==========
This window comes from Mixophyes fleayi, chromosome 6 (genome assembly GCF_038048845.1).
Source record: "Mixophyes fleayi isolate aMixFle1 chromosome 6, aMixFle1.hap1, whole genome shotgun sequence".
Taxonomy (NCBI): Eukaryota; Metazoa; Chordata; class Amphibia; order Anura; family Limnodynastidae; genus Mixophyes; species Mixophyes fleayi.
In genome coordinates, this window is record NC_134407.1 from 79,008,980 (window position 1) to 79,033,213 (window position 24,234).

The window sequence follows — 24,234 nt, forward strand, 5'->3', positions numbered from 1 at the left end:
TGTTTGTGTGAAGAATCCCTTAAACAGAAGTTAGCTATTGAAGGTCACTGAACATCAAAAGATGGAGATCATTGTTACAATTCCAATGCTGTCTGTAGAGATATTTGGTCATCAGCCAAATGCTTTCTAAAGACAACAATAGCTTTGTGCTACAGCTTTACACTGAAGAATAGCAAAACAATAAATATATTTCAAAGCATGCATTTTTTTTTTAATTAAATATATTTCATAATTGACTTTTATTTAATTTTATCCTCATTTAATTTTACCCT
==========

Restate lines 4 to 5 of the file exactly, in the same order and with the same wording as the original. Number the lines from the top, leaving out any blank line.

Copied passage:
In genome coordinates, this window is record NC_134407.1 from 79,008,980 (window position 1) to 79,033,213 (window position 24,234).

The window sequence follows — 24,234 nt, forward strand, 5'->3', positions numbered from 1 at the left end: